I Can’t Believe I’m Historical! (Sort of)

The sophomore English class in which I spend two periods has a really good teacher. She’s my son’s age, 28, but I love the way she gets kids thinking about what they are going to study. They are about ready to start JULIUS CAESAR, so she had them doing a computer scavenger hunt to find out things about both Shakespeare and Caesar. Then she gave them a character list and they played a game called “Quiz, Quiz, Trade” before she quizzed them for a grade. They went around the room with cards asking one another questions about the characters.

Then she asked me to speak because I have lived through three assassinations. She wanted me to talk about JFK, but the kids asked some about Bobbie Kennedy and MLK as well. What I remembered about JFK sort of surprised me.

I was in third grade when JFK was assassinated. Because of the time difference between Ohio and Texas, we got the news at school right before it was time to go home. I loved my teacher, Mrs. Hildebrand. She sat down to explain to us what an assassination was. When she got done, this red-haired girl named Lois popped up and said, “Well, good. Maybe we can get a Republican president now!”

I thought Mrs. Hildebrand was going to explode. What she did, though, was sat down again and explained to us that OUR PRESIDENT was dead. It didn’t matter what party he had belonged to. He was our leader, a husband and a father. And someone had taken his life.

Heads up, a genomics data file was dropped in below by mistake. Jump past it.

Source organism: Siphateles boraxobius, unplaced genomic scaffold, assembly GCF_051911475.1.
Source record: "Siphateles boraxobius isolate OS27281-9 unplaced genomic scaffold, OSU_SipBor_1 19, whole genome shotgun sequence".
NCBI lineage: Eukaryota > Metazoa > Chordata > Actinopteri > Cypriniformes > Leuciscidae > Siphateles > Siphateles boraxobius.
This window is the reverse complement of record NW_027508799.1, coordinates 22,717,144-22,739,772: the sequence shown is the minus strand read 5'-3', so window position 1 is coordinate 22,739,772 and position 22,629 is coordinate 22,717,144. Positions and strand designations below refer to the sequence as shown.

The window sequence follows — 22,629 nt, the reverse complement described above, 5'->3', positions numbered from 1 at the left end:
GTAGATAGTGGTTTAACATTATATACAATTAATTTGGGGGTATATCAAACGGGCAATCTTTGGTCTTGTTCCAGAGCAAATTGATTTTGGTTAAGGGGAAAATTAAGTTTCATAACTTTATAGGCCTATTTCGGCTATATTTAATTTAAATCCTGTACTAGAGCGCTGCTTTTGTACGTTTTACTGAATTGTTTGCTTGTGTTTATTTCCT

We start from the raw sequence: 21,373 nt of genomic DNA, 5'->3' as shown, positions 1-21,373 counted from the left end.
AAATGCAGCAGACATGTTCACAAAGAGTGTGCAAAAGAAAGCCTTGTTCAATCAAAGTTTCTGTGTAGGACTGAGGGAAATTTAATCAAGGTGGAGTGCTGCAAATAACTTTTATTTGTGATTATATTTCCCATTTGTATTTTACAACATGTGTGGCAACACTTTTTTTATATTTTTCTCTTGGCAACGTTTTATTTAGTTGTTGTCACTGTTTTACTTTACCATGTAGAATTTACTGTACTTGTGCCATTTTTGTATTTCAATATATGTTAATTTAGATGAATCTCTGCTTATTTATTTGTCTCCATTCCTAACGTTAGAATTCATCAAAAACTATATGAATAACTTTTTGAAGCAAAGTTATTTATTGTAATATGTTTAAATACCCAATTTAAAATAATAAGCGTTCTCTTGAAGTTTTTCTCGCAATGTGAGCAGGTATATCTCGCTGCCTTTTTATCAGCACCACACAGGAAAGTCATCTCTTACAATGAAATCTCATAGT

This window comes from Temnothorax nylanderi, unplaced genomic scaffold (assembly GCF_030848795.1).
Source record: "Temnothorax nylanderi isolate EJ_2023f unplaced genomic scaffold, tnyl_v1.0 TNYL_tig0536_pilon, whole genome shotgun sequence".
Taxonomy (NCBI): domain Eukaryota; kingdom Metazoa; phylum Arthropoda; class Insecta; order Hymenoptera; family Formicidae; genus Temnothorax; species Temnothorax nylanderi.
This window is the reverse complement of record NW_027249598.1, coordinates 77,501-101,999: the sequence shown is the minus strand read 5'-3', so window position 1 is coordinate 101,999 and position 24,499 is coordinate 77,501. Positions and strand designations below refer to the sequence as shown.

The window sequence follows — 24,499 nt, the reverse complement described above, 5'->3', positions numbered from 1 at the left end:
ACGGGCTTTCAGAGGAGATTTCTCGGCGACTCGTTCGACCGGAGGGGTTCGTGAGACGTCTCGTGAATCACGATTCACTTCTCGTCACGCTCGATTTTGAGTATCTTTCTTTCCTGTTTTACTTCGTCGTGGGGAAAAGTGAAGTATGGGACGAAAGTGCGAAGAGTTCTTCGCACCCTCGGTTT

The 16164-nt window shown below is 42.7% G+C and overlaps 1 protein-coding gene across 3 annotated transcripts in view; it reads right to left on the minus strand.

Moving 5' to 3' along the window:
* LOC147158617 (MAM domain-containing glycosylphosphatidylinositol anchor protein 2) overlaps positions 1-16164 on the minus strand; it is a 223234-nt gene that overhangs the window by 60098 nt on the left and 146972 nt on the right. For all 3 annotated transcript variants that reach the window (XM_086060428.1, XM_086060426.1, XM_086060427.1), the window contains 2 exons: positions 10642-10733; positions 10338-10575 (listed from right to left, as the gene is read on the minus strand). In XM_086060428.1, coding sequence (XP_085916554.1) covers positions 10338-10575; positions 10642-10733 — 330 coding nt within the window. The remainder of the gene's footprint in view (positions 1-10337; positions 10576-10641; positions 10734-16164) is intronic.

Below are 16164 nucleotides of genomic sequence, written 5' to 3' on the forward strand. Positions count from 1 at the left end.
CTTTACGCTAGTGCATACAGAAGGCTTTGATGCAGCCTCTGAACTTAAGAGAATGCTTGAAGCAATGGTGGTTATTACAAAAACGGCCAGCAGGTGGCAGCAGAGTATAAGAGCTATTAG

Things were a lot quieter in those days, seems to me. People didn’t have their TVs on all the time. My mom did have ours on when I got home from school because my dad had called her, and we watched the news together.

I told the kids that the closest thing I could compare the atmosphere to then was the atmosphere after 9/11. Nothing like an assassination had happened in anyone’s lifetime, and nobody really knew what was going to come next. I mean, we knew LBJ had been sworn in, but he was an unproven quantity as president. At least that’s what I felt. I was only eight, after all. And people didn’t talk much, as I recall. They watched and waited to see what came next.

I think what really brought the whole thing home to the kids that I knew was this picture of “John-John” saluting his father’s casket. We probably didn’t understand much, but we knew that nobody should have to do without a dad.

Kids in school often wonder why we teach them the things that we do. They are too young to have seen that history does indeed repeat itself. I doubt that I would ever have thought of having someone talk to my class about an assassination, but I was pleased to see that the kids were relating what I said to both Caesar and the present day. I guess they figured that if such a thing happened in my lifetime, it could happen in theirs. I applaud their teacher for leading them to that connection.

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2 Responses to “I Can’t Believe I’m Historical! (Sort of)”


  1. 1 Carol April 13, 2007 at 5:53 pm

    That’s neat that you were able to share your memories of the Kenneday asassination with the class. I was only an infant when it happened, but I have heard many people tell stories of what they were doing when they received the sad news that our president had been killed.

  2. 2 amy April 14, 2007 at 8:40 pm

    I, too, like Carol, was too young to remember the JFK assassination. I also do not remember Bobby or MLK being assassinated. I do remember Anwar Sadat being assassinated. But more defining was the death of Mama Cass, the death of Elvis, and the Launch of the first space shuttle. I do remember exactly where I was for each of those.


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